7.6 neither nurse nor governess was my companion in infancy. No wonder the children of the poor are distinguished for the warmest affection and the closest adherence to family ties
7.7 Any accurate description of
We soon began to consider how we could get to the country
7.8 country lanes and gardens
7.9 aristocratic quarter
10.1 manufacture of iron.
interested in an iron mill
10.3 His German mind made him thorough.
no analysis of material, no scientific treatment
10.5 1862 that the
great oil wells of
CHAPTER XIX. THE "GOSPEL OF WEALTH"
19.1 I resolved to stop accumulating and begin the infinitely more serious and difficult task of wise distribution.
19.4 this public library was really my first gift
CHAPTER XX. EDUCATIONAL AND PENSION FUNDS
20.1 fifteen-million-dollar pension fund for aged university professors
20.2 Of all professions, that of teaching is probably the most unfairly, yes, most meanly paid, though it should rank with the highest. E
20.3 giving of organs to churches20.4 from no fault of their own, have not sufficient means to live respectably
20.5 answer to the question which will never down in my thoughts: "What good am I doing in the world to deserve all my mercies?"
presence of universal law and should bow our heads in silence and obey the Judge within, asking nothing, fearing nothing, just doing our duty right along, seeking no reward here or hereafter.
CHAPTER XXI. THE
21.1 Peace Society of Great Britain
Directional Orientations of American culture
Texas: Go West . . . Manifest Destiny . . . First Families of Virginia . . . the inevitable westward expansion of Anglo-European settlement
Mexican America: North-South dialectic . . . USA as "El Norte" . . . borderland usu. N-S
East Coast America: also North-South, but implicated in Westward Expansion, leading to U.S. Civil War
North as Puritans: middle-class culture, Calvinist religion, industry
South as Cavaliers: Southern gentlemen and ladies and, oh yeah, slaves and white trash
Of Plymouth Plantation
table of contents?
Exodus narrative: whole nation migrates from Egypt to Canaan (Promised Land), refuses to assimilate with new host culture (Israelites shouldn't worship Canaanite gods or intermarry with Canaanites)
Pilgrims: entire community migrates from Europe to America (Promised Land?), refuses to acknowledge new host culture's humanity or divinities and refuses to intermarry. (compare Crevecoeur)
My preference for Bradford relic of Anglo-American literary studies
Question: how like / unlike the standard immigrant narrative?
Protestantism ch. 1.1, 1.7
plain style: speech: opening
clothing: modesty, neutrality, professional
knowledge of Pilgrims from England, but less of stay in Netherlands
ch. 3 3.3d primitive churches
4.3, 4.4 dangers of scattering, children
4.7 vast and unpeopled
11.11 Squanto a special instrument sent by God
12.12 First Thanksgiving: vision of plenty
ch 14 commonwealth and capitalism
19.7 Indian women
ch. 21 wealth > x-hold them together
ch 33 content with their conditions
Question: how like / unlike the standard immigrant narrative?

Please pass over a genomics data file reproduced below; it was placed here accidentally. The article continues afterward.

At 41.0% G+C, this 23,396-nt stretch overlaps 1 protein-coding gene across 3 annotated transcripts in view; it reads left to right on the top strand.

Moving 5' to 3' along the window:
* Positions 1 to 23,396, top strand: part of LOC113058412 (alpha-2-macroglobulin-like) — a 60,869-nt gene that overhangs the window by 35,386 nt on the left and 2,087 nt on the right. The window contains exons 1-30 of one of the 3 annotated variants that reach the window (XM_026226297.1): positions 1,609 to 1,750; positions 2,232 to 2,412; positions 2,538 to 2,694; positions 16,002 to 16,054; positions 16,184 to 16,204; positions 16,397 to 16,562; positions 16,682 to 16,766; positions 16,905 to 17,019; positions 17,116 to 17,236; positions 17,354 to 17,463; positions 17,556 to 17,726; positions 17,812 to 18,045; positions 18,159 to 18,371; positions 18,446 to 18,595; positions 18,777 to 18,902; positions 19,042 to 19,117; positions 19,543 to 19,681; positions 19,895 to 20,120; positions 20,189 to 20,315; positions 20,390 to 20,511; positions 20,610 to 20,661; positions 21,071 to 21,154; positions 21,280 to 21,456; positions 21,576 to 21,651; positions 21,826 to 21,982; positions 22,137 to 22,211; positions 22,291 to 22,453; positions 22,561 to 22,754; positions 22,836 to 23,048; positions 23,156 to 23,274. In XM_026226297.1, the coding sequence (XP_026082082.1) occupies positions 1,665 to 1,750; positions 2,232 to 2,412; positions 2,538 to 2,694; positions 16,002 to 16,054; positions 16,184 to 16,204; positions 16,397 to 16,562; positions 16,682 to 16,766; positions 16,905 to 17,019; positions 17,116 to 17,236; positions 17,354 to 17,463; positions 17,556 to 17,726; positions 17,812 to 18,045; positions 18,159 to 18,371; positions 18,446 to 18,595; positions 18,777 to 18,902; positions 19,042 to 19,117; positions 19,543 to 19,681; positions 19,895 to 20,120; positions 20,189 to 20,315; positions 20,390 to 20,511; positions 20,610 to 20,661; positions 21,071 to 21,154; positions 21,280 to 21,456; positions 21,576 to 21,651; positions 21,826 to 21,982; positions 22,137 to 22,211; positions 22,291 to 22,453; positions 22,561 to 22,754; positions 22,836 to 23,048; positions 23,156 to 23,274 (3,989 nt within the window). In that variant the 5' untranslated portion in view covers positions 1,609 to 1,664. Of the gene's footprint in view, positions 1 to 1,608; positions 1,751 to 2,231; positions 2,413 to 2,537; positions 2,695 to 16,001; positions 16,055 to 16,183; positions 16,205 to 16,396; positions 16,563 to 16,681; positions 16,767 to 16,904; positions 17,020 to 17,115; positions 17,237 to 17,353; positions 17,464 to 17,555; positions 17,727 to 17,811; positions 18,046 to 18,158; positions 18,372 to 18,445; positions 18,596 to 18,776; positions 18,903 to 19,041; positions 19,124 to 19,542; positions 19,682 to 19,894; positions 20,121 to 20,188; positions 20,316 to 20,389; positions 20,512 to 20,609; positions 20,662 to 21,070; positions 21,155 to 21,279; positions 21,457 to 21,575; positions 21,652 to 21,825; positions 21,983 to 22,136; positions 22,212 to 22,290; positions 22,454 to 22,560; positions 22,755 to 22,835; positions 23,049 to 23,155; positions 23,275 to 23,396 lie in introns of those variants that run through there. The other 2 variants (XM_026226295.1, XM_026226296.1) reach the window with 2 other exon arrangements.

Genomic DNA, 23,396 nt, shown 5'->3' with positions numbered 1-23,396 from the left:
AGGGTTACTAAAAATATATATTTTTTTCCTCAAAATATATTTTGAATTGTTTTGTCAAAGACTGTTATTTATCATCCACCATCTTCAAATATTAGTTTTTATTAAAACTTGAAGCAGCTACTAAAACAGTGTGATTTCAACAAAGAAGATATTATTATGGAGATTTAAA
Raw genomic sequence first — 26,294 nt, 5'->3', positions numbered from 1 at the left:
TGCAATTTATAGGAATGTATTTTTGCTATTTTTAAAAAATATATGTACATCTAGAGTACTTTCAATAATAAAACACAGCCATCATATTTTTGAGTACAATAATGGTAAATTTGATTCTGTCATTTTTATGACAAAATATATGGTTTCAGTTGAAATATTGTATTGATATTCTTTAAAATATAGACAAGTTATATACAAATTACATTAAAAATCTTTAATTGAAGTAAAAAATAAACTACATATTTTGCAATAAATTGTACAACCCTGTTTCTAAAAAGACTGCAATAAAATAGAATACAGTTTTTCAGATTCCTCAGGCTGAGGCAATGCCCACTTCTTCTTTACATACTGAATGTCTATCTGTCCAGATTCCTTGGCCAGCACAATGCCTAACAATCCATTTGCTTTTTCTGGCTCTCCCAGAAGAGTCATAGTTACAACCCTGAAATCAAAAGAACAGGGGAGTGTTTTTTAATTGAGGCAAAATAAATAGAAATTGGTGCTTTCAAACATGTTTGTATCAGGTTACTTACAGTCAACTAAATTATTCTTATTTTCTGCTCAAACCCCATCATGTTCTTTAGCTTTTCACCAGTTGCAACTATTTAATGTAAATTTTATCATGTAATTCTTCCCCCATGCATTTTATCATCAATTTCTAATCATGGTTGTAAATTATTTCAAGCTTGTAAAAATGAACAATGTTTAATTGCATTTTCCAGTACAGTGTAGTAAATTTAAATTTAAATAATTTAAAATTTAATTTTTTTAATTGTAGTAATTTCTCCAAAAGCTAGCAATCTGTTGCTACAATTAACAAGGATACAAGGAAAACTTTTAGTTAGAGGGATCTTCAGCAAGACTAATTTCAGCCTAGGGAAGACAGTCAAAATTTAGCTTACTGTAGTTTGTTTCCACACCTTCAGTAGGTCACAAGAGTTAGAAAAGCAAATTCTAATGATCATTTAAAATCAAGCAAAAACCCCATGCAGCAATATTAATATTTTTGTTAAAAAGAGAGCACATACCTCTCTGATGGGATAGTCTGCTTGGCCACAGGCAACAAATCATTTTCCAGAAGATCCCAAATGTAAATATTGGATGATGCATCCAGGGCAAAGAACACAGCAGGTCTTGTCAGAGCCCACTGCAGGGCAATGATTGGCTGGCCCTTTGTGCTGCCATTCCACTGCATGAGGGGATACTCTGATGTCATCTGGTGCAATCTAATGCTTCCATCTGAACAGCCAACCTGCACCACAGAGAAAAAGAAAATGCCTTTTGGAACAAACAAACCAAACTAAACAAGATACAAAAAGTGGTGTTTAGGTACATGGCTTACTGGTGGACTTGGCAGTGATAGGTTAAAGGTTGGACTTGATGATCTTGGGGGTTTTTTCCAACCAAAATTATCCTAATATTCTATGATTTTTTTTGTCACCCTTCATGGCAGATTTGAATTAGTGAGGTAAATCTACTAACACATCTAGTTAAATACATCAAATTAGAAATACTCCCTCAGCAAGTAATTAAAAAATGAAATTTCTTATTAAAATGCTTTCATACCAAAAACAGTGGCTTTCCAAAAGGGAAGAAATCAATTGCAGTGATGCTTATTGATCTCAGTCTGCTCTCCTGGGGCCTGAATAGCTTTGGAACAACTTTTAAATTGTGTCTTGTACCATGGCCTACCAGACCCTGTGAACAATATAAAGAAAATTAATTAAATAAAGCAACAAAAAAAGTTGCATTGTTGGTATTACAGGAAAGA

Problem of individualism and family-centered society, accentuated by migration and mobile society (criticize & celebrate)
Can America be a community of individuals?
Earlier semesters: read Exodus story from Bible
compared Jews leaving Egypt for Canaan (Promised Land)
Pilgrims leaving England for America (Promised Land)
migration as a people vs. migration as individuals and families (cf. Mormons)
immigration for religious freedom v. economic opportunity
freedom of religion > religion evolves rapidly in freemarket of ideas
religion again becomes comfortable with comfort, wealth, material gain
two-way motion: western migration & modernization, but religious primitivism
we can't stop moving and changing, but our forefathers had it right
Modernization and migration erode communities and extended families
> nuclear families, divorce, people living alone, rugged individualism as model of success
Pilgrims & Puritans as most community-minded of American immigrants
They migrated as a community and work to establish a community based on more than wealth: Christianity > social welfare
Puritan diaspora as base of liberal US: New England and northern Midwest
significance of literacy: the Puritans were never that numerous, but they're over-represented in American literary & cultural studies.
They wrote everything down, cultivating the most literate middle-class society and the strongest educational system.
community as repression, meddling, policing of morality: blue laws, Salem Witch Trials
Just as the Jews in the Promised Land swore not to mix with the Canaanites (i.e., to intermarry and assimilate)
the Pilgrims and Puritans in their Promised Land mixed little with American Indians (i.e., no assimilation to previous dominant culture, but became dominant culture themselves)
Scots Irish review
Not genealogically motivated, but partly autobiographical
I didn't dislike Scots-Irish culture as much as it dislikes me.
Scots-Irish deny ethnicity: "We're just Americans. Why can't everyone just be an American?"--i.e., an American like me!
However, Scots-Irish / Red-State culture increasingly plays ethnicity game of victimization and grievance: "Take Back America!"
But they don't go there: If Red State culture becomes ethnic instead of "just American," part of its rhetorical and symbolic power diminishes.